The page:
Planning a Novel: Fractal Method
What are Fractals?
Fractals are an expression of both maths and art. They are self-similar repeating patterns - think of snowflake. When you look at a snowflake you see the whole thing, but when you zoom in on a part of it you see a similar version to the whole flake. That's the essence of a fractal.
What do you mean by 'Fractal Method'?
A fractal method is any method which involves iterative detail - starting from the big picture and working down into the details of the thing. In my opinion, this is the best way to plan a novel. We're going to start from the big picture and work down into the details.
The Big Picture
Ready to start planning your novel? Note: this method works best on a big piece of paper, rather than being word processed. So get yourself a nice big sheet of paper (stick two A4 bits together if necessary) and some coloured pens, and let's get ready to plan!
We're going to start with the Big Picture. This is a one-line sentence which totally sums up your novel. It is split into three parts: the who, the where, and the what.
This is where you state who the main players are in your novel. Don't use names, and be as descriptive as possible! For example, it's better to say "a time-travelling pirate" than "peg-leg Pete", as already you're discovering things about your novel that you didn't know before!
Where does your novel take place? Again, don't use place names, real or fictional, as these can be decided on in a later iteration of the fractal method. Use descriptive phrases, such as "on a golden space ship" or "fifteen miles south of the Coral Reef".
What is it that your characters, your 'who', do in your novel? Do they fight in some epic battle? Do they discover secrets about themselves they never thought they had? The key to this step, and the previous steps, is be descriptive. Don't be afraid to use cliche, either, if you think it'll help - "a fight to the death" is perfectly fine here!
Have you ever written a novel?
An iteration, or step, is the repetition of something. We're now going to iterate on our one-sentence summary and come up with something even more detailed.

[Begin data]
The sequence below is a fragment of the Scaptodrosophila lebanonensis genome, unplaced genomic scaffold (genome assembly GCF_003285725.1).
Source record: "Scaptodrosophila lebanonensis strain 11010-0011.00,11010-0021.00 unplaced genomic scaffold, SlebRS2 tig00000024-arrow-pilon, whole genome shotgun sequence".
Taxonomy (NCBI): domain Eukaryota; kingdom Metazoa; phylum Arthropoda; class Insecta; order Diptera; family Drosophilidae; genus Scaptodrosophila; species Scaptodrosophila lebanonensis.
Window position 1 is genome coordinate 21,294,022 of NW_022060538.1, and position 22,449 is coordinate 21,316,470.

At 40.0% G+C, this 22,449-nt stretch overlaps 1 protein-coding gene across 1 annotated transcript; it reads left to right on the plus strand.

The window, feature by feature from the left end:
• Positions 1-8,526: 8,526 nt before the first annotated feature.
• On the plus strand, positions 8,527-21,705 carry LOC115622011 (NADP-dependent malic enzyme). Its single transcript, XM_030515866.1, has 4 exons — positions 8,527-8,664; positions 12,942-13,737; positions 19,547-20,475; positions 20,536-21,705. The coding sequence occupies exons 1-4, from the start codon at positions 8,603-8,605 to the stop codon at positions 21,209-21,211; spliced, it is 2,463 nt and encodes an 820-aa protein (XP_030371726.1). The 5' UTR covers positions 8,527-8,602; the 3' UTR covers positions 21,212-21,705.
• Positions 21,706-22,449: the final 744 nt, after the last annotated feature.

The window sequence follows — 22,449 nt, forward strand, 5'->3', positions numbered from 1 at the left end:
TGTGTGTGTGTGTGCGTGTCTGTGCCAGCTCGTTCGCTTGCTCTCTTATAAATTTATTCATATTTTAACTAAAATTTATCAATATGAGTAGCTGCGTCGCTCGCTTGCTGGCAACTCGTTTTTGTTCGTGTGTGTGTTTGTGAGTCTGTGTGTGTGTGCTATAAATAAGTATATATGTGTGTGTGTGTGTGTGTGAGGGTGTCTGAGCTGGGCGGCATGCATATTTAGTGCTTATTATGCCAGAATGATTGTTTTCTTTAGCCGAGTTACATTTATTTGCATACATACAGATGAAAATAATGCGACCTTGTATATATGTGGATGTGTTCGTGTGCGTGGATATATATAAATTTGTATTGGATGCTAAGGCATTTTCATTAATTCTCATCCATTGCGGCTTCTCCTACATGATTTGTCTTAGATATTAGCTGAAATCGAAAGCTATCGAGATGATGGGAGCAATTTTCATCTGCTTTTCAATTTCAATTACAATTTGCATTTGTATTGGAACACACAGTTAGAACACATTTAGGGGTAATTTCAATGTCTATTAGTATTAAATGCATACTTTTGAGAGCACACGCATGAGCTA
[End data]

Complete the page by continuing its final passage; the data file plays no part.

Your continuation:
First, underline your Who, Where, and What in different colours. Then draw a line down the page from each section pointing to some space where you'll explore your Who, Where, and What further.
Exploring the Who:
Exploring the Who of your novel involves employing the same three questions as we did when we wrote our one-sentence summary: who, what, and where. You can be even more detailed here. Your 'who' for this section can be a name, but it could also be something like a title. Your 'what' is who that person is - their job, their traits, their habits. The 'where' is all about their roots - where are they from? What brought them to the moment where the story begins? You'll need to do this for each character. Think it through carefully and soon you'll have fleshed out characters to work with!
Exploring the Where:
For exploring the Where we're going to ask three questions - where, how, and why. Where have you set your story - again be descriptive, but don't be afraid to throw in a place name or two if it helps you. How did the characters come to be there at the start of the story, how do they end up where they're going? And why did you set the story there? Does it need to be set in Michigan, or could you set it in Paris? Answer these questions and you'll have a solid sense of the place of your novel.
Exploring the What:
You may have noticed we're working in threes here, and we'll be doing it again for exploring the What of our novel. We'll be using the same three questions from exploring the Where, but in a slightly different way. First we'll be asking 'what' - what are your characters doing? Add more detail to your battle to the death, e.g. what rituals are involved. Then, ask 'why' - why are your characters fighting to the death? Is there a more sensible way they could settle their differences? Finally ask 'how' - how did the characters end up here? What emotional or physical journey did they get on to reach this point in the story?
At this point, it's a good idea to take a fresh sheet of paper and write down any thoughts you've had whilst working on this novel - maybe you've had an idea for the sequel, or you've come up with an interesting middle name for a minor character who will help with the plot. Either way, keep track of these ideas now because you don't know when they'll come in handy later.
For some people, one phase of iteration is enough for them to begin planning their novel. If you still feel like you need more detail to work from, or your ideas aren't quite fleshed out enough, make another iteration: take each three components you worked on last time, and ask yourself the same questions. Eventually you'll arrive at a plan which works for you, and will serve you well when you come to write your novel.